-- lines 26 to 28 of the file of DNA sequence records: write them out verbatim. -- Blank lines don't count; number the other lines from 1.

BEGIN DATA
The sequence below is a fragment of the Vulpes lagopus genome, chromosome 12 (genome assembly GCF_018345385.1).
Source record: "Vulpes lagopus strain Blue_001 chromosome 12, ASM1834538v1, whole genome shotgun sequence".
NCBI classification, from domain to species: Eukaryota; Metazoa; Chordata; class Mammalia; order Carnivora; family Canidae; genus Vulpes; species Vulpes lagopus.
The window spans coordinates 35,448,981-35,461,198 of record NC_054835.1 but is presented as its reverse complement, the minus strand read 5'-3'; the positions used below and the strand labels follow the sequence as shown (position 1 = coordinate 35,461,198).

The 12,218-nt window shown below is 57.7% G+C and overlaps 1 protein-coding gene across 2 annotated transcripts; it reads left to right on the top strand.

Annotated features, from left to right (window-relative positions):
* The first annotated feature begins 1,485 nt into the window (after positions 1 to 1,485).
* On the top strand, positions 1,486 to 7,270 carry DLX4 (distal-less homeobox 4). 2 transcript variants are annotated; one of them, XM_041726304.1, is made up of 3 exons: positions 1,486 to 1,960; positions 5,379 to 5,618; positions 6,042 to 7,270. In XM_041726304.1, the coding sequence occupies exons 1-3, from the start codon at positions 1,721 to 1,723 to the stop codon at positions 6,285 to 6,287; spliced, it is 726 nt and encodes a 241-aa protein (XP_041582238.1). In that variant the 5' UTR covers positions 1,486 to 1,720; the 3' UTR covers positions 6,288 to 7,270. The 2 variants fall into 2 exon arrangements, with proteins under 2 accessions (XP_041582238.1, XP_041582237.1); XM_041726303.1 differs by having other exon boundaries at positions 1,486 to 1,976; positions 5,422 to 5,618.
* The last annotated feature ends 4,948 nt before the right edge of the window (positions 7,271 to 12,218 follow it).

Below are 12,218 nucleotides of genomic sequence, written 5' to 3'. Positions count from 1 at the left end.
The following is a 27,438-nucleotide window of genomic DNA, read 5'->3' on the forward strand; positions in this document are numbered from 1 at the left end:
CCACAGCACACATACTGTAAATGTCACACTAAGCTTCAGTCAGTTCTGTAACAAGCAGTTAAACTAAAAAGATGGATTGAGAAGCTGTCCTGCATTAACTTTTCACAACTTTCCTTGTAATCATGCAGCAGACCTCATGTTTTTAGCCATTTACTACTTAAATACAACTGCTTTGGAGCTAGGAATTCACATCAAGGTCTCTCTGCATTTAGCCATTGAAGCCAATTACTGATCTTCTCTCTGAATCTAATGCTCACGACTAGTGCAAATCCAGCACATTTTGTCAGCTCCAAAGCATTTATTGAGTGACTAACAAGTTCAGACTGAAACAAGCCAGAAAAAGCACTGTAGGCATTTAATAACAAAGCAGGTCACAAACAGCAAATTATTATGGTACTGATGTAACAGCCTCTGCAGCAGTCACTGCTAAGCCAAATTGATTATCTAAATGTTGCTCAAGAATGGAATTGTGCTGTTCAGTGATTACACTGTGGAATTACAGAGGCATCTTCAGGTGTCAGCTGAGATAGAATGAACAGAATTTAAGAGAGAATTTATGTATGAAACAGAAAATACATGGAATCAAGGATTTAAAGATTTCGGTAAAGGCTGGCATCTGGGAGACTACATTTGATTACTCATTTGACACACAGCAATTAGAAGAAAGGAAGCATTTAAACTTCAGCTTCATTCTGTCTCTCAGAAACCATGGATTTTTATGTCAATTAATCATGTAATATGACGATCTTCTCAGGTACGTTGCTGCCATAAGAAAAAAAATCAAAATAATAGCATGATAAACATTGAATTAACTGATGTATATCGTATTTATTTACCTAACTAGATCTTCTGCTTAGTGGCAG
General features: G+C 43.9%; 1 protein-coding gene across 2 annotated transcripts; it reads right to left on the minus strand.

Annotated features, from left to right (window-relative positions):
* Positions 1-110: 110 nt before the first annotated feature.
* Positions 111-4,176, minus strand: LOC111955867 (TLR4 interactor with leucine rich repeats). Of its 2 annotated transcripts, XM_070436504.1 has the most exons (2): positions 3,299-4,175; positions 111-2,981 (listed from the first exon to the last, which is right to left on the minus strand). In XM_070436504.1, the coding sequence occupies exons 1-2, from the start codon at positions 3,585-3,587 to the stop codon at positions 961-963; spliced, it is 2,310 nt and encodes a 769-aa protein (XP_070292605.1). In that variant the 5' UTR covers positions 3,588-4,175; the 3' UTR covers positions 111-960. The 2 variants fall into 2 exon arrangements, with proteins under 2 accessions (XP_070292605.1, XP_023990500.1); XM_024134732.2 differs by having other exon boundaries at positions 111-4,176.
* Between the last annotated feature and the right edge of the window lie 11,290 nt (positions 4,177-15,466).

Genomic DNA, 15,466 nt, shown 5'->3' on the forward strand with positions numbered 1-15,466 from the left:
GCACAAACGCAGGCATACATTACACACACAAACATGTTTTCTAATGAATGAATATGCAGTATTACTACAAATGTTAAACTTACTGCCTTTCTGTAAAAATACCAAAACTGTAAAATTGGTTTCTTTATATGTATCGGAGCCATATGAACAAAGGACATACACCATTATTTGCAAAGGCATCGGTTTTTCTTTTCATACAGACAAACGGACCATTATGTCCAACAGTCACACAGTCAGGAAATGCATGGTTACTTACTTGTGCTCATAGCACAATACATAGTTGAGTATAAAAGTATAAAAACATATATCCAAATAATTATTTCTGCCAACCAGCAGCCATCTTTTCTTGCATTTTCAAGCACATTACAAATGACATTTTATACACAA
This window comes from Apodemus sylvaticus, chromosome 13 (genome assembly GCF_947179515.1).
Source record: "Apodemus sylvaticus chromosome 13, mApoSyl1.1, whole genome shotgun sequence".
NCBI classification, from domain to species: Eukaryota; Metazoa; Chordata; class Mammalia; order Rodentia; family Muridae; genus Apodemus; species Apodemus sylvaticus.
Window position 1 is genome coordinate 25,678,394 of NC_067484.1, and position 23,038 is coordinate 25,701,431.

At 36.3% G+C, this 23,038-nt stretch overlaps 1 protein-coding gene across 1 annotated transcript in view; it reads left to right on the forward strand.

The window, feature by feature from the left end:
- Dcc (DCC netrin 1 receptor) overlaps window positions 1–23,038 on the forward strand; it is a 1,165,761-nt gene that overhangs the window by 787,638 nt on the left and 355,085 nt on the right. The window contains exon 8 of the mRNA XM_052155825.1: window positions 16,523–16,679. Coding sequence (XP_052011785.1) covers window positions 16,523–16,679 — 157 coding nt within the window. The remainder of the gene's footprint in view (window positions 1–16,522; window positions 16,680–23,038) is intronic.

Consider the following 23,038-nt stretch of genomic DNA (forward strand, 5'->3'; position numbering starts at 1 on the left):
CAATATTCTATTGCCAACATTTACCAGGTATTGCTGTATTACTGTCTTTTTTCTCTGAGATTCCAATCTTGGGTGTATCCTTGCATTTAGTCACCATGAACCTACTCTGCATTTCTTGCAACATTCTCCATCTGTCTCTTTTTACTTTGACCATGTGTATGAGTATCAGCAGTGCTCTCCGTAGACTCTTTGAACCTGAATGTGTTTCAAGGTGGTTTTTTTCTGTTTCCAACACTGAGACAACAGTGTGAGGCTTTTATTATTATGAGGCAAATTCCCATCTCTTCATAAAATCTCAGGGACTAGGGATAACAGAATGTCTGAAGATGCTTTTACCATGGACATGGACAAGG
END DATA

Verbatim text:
- Dcc (DCC netrin 1 receptor) overlaps window positions 1–23,038 on the forward strand; it is a 1,165,761-nt gene that overhangs the window by 787,638 nt on the left and 355,085 nt on the right. The window contains exon 8 of the mRNA XM_052155825.1: window positions 16,523–16,679. Coding sequence (XP_052011785.1) covers window positions 16,523–16,679 — 157 coding nt within the window. The remainder of the gene's footprint in view (window positions 1–16,522; window positions 16,680–23,038) is intronic.

Consider the following 23,038-nt stretch of genomic DNA (forward strand, 5'->3'; position numbering starts at 1 on the left):
CAATATTCTATTGCCAACATTTACCAGGTATTGCTGTATTACTGTCTTTTTTCTCTGAGATTCCAATCTTGGGTGTATCCTTGCATTTAGTCACCATGAACCTACTCTGCATTTCTTGCAACATTCTCCATCTGTCTCTTTTTACTTTGACCATGTGTATGAGTATCAGCAGTGCTCTCCGTAGACTCTTTGAACCTGAATGTGTTTCAAGGTGGTTTTTTTCTGTTTCCAACACTGAGACAACAGTGTGAGGCTTTTATTATTATGAGGCAAATTCCCATCTCTTCATAAAATCTCAGGGACTAGGGATAACAGAATGTCTGAAGATGCTTTTACCATGGACATGGACAAGG